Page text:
Many successes in bike trials followed and as Ben continued to practice and improve his technique the equipment he was using needed to be upgraded. To allow him to achieve his personal record of 42 back hops he needed to upgrade the brakes on his bike to hydraulic ones. After that the tyres needed to be improved. The final touches to his steed came with a bright orange paint job on his rims to emulate his hero's machine, his hero being Dougie Lampkin, who had an orange rimmed Montessa at the time so Ben wanted the same. These modifications not only made Ben ride better but also gave him an understanding of the dynamics of his bike and just what effect changing parts of the bike would have on it's performance.


Ben's love of his bike and passion to ride was shown off at its best when he rode at the Bradford Bike Show alongside two more of his hero's, Chris Doney and Mark Vinco. Ben loved the atmosphere and did some of his best stunts during the show, one of which was totally unrehearsed when he dropped off a metre high platform onto a plastic cup and landed it spot on. He crushed the cup to the cheers of the crowd and proud smile of his dad.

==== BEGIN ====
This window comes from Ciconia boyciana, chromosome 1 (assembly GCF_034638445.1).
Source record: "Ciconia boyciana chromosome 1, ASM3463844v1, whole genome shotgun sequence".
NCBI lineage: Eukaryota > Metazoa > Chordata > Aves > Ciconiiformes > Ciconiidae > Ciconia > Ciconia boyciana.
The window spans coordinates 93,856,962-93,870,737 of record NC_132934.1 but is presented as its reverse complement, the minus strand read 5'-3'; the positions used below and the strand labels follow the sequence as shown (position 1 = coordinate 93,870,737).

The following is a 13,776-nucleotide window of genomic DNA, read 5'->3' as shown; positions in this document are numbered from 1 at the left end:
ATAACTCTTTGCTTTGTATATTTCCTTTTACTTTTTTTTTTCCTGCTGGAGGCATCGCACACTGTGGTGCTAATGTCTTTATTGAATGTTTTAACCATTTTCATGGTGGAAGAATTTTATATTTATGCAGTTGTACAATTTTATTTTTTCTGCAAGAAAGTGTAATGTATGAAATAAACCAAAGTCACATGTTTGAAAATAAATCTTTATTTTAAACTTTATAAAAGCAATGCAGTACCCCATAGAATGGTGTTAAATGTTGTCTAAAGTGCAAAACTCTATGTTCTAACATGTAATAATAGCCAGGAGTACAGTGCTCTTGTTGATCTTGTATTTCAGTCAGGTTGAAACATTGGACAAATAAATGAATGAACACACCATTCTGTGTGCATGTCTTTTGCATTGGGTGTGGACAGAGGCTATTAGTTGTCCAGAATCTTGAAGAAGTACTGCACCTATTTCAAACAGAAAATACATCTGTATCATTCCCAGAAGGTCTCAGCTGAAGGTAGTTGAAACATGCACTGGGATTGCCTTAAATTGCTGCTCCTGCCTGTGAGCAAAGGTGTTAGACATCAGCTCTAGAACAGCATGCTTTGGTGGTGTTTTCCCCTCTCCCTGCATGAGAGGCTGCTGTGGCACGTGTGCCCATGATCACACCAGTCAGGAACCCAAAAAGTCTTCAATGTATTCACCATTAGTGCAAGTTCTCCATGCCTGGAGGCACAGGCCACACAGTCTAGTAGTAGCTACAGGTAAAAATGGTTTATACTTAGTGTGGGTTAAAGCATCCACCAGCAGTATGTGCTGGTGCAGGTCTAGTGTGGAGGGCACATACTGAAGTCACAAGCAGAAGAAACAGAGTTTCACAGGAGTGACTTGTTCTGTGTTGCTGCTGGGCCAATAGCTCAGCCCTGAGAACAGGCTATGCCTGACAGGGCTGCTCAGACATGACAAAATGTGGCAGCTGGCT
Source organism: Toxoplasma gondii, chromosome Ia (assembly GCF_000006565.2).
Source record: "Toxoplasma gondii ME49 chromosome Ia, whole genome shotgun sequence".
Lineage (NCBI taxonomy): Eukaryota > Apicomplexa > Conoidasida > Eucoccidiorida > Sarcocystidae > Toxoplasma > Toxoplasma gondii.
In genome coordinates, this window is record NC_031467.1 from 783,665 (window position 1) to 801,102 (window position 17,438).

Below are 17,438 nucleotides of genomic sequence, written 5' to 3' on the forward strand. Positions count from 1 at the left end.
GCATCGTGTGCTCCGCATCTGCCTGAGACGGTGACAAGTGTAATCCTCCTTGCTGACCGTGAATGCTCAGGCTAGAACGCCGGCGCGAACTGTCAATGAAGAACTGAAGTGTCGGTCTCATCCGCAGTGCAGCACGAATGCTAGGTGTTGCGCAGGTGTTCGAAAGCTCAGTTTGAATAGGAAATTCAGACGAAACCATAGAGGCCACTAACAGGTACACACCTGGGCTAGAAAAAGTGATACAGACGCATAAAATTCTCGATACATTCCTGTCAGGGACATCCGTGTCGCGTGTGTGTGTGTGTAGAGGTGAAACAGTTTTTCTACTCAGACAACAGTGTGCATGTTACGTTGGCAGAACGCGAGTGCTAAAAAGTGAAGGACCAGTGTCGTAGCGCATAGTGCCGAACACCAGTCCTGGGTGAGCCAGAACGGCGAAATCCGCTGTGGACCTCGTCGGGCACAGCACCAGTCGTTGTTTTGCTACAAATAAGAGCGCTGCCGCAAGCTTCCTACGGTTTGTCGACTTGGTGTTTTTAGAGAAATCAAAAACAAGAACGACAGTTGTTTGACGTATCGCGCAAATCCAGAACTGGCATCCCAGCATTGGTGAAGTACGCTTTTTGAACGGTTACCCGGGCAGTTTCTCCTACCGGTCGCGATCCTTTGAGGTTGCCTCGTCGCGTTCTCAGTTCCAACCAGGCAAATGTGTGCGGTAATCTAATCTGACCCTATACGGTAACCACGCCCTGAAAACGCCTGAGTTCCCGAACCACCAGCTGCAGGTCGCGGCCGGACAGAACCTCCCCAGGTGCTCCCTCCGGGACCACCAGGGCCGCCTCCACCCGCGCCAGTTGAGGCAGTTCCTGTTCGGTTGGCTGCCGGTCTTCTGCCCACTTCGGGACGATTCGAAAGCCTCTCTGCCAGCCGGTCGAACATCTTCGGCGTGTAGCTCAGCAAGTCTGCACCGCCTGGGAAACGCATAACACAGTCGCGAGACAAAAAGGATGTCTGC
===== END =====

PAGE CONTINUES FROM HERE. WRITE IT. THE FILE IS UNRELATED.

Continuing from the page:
One of his finest moments in his competitive trials activities was on a beautiful sunny day at Brimham Rocks where he rode to his full potential to take a fine win. But he didn't stop at the end of the trial instead he continued to practise and show the other riders in his class some of the tricks he had mastered. He rode as number 56 on that day and enjoyed every minute.